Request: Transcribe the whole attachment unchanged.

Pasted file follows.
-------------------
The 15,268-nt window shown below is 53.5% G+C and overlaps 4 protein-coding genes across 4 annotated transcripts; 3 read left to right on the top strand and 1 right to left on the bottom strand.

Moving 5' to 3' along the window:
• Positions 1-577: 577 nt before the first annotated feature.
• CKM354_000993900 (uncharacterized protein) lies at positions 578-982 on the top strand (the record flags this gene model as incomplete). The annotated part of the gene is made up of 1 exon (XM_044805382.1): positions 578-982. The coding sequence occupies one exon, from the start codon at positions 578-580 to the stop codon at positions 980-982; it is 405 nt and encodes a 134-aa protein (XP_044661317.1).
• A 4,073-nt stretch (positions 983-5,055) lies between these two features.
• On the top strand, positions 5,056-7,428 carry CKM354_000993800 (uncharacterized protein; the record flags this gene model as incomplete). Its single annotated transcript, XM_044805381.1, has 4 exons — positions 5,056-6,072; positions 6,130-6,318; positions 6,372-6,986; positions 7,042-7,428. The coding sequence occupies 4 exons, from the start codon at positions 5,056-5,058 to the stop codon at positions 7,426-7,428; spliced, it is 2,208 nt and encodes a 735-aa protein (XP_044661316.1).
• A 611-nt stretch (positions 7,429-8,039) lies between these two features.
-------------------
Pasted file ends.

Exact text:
The 15,268-nt window shown below is 53.5% G+C and overlaps 4 protein-coding genes across 4 annotated transcripts; 3 read left to right on the top strand and 1 right to left on the bottom strand.

Moving 5' to 3' along the window:
• Positions 1-577: 577 nt before the first annotated feature.
• CKM354_000993900 (uncharacterized protein) lies at positions 578-982 on the top strand (the record flags this gene model as incomplete). The annotated part of the gene is made up of 1 exon (XM_044805382.1): positions 578-982. The coding sequence occupies one exon, from the start codon at positions 578-580 to the stop codon at positions 980-982; it is 405 nt and encodes a 134-aa protein (XP_044661317.1).
• A 4,073-nt stretch (positions 983-5,055) lies between these two features.
• On the top strand, positions 5,056-7,428 carry CKM354_000993800 (uncharacterized protein; the record flags this gene model as incomplete). Its single annotated transcript, XM_044805381.1, has 4 exons — positions 5,056-6,072; positions 6,130-6,318; positions 6,372-6,986; positions 7,042-7,428. The coding sequence occupies 4 exons, from the start codon at positions 5,056-5,058 to the stop codon at positions 7,426-7,428; spliced, it is 2,208 nt and encodes a 735-aa protein (XP_044661316.1).
• A 611-nt stretch (positions 7,429-8,039) lies between these two features.